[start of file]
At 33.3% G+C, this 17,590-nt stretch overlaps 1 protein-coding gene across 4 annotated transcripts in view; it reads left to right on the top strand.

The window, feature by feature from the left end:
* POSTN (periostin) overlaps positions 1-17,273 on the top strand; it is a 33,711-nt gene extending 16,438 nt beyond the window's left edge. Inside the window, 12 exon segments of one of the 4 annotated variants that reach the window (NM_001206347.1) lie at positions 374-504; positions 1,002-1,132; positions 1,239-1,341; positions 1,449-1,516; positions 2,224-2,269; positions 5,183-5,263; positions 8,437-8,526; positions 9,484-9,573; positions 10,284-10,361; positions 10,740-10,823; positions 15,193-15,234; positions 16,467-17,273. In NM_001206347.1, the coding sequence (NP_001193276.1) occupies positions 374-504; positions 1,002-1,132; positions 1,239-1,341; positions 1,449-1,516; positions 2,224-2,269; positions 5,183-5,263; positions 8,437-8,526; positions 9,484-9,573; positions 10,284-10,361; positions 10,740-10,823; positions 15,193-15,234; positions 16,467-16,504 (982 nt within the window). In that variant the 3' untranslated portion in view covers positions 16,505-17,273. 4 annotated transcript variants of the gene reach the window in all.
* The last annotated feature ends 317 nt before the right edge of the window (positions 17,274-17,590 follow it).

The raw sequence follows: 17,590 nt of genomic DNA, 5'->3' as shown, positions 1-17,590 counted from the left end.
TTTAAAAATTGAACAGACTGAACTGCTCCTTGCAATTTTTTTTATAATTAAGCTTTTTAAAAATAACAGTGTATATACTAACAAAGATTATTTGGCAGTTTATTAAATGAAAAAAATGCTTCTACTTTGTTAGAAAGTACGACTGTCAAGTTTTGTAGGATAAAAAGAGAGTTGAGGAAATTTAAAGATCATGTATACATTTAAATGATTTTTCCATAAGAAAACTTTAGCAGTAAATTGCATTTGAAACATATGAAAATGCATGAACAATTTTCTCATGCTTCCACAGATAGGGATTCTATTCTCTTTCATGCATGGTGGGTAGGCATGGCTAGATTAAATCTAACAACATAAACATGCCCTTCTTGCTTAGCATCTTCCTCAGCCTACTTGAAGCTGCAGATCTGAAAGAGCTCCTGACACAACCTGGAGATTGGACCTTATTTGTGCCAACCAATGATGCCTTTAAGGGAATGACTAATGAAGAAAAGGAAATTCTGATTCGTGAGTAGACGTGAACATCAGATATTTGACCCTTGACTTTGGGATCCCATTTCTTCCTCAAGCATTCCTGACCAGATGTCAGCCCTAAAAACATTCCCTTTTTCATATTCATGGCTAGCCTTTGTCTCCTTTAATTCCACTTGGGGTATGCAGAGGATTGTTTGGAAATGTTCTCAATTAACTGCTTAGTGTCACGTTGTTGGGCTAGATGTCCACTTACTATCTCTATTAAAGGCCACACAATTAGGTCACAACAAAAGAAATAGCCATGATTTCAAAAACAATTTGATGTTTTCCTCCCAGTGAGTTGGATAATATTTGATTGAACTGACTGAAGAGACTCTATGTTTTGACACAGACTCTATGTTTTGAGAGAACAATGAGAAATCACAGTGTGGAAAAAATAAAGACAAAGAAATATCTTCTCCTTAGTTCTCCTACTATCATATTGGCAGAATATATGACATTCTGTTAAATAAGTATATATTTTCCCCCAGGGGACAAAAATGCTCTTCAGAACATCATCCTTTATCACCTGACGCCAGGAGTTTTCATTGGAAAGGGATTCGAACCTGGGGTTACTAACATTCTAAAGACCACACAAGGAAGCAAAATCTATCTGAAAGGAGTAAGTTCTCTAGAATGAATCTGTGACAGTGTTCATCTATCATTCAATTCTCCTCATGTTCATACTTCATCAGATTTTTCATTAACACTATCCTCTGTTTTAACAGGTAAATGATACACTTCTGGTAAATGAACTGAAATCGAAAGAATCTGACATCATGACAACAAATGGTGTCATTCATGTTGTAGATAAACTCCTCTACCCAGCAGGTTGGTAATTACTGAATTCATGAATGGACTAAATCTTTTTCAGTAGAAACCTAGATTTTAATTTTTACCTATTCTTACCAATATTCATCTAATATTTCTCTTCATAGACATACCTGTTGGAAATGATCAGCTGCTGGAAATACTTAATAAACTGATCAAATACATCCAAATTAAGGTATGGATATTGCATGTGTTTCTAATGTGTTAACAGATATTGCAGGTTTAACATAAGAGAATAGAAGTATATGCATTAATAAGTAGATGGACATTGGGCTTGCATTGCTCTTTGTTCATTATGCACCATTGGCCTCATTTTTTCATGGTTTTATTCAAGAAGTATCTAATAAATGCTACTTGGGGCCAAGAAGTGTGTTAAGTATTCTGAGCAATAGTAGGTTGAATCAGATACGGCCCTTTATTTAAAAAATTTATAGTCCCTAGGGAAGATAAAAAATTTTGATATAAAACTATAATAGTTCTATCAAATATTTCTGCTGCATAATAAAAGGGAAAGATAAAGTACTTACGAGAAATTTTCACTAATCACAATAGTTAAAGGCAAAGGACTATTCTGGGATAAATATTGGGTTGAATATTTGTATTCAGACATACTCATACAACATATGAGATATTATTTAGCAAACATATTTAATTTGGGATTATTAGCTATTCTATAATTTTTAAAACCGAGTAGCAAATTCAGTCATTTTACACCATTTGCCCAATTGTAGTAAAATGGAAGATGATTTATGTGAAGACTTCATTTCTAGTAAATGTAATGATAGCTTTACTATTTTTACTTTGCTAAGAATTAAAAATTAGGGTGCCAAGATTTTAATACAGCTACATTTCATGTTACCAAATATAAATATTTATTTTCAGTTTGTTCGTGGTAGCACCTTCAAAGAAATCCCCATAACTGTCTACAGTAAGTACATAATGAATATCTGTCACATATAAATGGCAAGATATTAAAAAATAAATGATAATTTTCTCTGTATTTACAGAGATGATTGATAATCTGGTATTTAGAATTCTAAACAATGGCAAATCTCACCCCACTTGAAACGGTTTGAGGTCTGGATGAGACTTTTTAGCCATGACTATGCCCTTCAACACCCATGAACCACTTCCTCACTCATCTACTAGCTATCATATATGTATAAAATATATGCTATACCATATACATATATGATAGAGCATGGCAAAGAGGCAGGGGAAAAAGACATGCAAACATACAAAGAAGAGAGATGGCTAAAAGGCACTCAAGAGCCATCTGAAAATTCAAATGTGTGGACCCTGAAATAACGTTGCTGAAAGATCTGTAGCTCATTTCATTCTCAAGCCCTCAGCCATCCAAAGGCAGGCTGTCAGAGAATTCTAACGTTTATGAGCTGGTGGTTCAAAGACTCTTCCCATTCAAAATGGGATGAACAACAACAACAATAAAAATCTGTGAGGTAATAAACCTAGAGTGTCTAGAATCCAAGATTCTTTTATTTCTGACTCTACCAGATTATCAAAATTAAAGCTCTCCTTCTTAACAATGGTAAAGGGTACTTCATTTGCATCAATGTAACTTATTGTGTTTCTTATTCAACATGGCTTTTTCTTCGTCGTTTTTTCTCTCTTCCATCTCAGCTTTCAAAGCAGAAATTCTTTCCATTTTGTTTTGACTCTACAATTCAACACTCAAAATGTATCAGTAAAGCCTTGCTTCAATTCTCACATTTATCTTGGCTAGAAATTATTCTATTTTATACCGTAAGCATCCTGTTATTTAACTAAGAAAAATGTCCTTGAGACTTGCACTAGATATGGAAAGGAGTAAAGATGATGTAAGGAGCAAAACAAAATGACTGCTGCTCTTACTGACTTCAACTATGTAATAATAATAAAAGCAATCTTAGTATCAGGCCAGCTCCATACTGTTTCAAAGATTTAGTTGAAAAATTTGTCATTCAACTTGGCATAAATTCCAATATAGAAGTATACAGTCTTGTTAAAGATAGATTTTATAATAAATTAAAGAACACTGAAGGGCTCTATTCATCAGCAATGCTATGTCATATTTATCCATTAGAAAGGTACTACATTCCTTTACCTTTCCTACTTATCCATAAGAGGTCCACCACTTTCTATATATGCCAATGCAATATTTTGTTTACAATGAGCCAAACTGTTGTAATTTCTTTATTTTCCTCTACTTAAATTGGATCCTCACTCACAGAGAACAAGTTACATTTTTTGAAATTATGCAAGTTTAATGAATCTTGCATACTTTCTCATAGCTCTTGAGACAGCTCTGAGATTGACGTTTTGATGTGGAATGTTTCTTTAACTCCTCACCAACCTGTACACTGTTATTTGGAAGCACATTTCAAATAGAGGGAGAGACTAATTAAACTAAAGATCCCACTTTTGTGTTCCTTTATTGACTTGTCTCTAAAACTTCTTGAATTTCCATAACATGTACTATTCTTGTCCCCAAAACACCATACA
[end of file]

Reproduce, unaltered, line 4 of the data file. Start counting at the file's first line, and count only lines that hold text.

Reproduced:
* The last annotated feature ends 317 nt before the right edge of the window (positions 17,274-17,590 follow it).